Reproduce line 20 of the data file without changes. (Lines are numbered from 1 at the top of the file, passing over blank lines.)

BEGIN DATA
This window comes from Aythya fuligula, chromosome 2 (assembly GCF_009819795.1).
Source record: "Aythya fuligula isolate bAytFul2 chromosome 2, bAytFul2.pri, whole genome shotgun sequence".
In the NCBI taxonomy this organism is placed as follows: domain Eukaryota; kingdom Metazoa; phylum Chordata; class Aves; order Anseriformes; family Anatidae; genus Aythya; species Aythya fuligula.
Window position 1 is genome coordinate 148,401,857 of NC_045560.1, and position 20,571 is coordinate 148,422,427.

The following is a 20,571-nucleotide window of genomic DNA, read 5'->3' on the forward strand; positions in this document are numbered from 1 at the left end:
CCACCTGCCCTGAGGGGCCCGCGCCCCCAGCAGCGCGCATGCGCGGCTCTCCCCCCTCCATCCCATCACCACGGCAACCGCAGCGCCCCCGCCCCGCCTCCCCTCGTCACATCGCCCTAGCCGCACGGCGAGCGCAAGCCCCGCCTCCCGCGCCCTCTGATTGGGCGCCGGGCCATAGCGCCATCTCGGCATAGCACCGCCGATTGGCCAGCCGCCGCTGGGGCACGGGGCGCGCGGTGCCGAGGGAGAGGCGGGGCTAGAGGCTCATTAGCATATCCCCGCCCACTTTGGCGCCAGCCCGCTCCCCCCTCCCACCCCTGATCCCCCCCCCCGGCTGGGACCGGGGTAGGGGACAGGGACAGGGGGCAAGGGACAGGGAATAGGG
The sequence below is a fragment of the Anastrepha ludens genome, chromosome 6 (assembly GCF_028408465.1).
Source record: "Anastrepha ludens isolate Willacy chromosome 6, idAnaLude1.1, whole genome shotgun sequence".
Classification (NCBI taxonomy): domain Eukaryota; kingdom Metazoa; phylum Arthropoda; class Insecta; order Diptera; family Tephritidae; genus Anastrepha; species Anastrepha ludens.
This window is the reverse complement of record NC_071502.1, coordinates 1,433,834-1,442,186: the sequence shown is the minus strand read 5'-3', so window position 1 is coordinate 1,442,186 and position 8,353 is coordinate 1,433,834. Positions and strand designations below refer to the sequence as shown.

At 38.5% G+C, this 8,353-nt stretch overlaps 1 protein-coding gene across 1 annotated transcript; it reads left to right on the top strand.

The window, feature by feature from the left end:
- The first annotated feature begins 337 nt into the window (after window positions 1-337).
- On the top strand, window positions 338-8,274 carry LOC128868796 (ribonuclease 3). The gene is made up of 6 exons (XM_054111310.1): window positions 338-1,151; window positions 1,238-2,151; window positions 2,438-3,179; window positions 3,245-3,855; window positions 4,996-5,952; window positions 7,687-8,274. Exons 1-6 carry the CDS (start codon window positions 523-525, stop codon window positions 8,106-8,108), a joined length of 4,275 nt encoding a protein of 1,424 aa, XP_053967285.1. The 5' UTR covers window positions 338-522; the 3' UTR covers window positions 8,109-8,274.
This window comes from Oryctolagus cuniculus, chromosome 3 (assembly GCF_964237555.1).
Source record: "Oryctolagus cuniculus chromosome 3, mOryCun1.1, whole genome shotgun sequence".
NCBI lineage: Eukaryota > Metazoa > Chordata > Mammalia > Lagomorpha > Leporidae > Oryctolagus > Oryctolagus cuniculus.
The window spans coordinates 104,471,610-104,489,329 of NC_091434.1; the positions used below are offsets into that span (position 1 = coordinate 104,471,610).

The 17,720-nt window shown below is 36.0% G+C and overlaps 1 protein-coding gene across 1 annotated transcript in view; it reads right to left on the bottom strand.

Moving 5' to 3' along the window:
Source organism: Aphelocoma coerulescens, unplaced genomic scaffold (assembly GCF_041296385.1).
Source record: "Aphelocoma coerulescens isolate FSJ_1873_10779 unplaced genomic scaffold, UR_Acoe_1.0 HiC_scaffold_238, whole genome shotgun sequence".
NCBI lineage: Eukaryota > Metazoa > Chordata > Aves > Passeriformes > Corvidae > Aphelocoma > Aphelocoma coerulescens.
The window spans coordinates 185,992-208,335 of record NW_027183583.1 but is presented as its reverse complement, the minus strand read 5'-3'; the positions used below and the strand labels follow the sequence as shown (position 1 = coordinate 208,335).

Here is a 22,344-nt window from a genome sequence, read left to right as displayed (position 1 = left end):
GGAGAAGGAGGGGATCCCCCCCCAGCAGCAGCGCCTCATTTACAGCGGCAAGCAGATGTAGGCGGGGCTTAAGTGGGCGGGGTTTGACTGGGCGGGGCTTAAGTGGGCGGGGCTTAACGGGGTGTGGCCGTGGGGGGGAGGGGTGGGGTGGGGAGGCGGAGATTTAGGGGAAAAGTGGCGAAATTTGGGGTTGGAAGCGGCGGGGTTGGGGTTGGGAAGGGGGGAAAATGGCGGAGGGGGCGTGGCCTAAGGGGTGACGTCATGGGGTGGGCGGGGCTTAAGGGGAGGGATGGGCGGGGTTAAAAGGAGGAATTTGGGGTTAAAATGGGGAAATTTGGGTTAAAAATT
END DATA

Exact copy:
Moving 5' to 3' along the window: